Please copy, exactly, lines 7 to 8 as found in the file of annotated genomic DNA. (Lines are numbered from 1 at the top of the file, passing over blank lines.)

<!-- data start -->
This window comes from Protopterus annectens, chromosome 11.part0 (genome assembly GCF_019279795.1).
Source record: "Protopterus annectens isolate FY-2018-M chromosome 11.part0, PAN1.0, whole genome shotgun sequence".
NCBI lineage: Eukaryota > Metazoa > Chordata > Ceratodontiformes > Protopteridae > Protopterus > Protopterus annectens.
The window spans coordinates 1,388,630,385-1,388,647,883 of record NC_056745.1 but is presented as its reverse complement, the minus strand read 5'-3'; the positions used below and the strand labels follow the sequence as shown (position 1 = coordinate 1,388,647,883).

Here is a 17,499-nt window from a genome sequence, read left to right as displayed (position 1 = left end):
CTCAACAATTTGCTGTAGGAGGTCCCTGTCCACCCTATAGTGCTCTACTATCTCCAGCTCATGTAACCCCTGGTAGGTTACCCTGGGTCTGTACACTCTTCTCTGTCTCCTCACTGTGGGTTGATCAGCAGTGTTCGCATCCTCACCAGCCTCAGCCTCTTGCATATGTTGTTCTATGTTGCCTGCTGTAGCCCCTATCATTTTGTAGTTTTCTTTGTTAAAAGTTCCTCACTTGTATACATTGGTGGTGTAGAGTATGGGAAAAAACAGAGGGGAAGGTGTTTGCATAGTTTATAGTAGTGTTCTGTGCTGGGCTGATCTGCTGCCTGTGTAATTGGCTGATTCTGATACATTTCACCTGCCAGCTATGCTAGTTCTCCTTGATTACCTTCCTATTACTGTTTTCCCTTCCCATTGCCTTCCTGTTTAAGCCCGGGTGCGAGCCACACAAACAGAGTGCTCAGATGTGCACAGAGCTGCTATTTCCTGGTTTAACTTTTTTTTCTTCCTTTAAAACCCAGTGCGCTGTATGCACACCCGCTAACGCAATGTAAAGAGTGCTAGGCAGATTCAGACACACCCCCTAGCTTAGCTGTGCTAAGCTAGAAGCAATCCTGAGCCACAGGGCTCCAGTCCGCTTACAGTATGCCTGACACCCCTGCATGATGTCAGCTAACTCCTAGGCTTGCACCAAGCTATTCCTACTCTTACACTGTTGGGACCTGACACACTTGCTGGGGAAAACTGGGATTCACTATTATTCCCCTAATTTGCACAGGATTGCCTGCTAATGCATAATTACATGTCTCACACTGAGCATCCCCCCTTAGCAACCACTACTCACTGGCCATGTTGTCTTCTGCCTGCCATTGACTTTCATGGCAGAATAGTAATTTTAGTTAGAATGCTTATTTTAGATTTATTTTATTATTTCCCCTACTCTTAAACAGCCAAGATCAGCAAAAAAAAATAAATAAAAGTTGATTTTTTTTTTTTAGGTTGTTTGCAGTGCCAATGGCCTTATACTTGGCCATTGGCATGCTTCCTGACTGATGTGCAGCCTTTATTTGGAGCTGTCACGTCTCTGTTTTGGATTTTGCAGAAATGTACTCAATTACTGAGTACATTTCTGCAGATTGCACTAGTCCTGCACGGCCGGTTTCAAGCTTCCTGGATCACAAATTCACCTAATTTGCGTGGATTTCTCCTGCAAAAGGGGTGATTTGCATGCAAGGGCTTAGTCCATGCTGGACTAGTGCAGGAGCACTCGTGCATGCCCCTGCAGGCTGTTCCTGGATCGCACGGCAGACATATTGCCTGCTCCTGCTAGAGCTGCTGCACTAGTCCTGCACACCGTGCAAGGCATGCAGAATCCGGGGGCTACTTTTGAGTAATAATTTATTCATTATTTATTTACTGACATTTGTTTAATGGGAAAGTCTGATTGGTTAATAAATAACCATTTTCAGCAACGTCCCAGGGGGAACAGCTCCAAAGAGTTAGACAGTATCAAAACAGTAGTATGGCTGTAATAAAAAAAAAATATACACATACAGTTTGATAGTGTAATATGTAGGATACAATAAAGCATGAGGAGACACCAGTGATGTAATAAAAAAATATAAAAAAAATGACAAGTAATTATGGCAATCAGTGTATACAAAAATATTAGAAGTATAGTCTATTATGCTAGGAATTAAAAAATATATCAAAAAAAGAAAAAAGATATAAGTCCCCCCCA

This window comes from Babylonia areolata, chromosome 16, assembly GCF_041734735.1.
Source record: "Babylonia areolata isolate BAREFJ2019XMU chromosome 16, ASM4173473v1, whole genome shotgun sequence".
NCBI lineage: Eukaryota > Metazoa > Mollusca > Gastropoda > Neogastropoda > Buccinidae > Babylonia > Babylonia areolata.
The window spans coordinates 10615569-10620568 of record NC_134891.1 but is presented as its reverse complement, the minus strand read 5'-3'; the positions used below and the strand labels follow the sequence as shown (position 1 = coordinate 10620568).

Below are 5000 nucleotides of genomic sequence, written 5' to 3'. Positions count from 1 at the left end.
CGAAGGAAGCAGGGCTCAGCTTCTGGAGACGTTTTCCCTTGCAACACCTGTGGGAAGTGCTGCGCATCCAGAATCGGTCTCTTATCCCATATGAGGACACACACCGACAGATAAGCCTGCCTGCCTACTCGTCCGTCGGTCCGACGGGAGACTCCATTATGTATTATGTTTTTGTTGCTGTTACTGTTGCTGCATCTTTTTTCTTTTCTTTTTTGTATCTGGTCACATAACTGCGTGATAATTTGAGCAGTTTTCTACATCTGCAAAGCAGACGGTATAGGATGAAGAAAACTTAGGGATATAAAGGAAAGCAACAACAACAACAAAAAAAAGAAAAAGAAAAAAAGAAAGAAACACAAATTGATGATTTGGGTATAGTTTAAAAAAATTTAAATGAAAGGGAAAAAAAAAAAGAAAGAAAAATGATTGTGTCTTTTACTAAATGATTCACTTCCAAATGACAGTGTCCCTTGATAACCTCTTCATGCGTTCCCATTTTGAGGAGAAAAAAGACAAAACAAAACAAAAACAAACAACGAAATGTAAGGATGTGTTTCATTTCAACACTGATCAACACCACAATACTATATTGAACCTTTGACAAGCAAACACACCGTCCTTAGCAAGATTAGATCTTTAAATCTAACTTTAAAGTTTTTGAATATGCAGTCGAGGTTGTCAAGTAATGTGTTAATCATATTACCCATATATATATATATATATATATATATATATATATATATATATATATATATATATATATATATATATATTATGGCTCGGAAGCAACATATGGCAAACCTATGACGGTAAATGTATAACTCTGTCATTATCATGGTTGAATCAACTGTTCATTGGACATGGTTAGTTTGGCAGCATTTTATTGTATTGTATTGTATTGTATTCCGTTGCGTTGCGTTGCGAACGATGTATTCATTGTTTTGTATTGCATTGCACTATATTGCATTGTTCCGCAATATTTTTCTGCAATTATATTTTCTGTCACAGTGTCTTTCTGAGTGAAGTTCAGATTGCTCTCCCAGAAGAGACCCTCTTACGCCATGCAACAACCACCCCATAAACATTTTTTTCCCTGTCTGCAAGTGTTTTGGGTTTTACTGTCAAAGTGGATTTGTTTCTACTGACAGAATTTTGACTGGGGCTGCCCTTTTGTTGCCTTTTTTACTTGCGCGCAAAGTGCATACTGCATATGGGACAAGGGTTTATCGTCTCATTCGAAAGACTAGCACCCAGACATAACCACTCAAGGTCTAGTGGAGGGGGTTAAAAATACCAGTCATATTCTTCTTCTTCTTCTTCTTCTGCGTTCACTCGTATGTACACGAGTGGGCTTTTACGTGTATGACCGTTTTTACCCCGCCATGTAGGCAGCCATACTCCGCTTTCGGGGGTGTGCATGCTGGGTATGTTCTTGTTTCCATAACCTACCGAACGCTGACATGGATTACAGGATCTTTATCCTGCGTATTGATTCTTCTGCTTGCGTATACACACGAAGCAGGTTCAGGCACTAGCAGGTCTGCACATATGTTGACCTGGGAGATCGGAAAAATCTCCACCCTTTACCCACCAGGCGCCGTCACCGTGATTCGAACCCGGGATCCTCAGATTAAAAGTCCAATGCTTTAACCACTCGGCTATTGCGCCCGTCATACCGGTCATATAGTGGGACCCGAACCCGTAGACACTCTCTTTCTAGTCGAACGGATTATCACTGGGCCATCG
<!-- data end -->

This window comes from Babylonia areolata, chromosome 16, assembly GCF_041734735.1.
Source record: "Babylonia areolata isolate BAREFJ2019XMU chromosome 16, ASM4173473v1, whole genome shotgun sequence".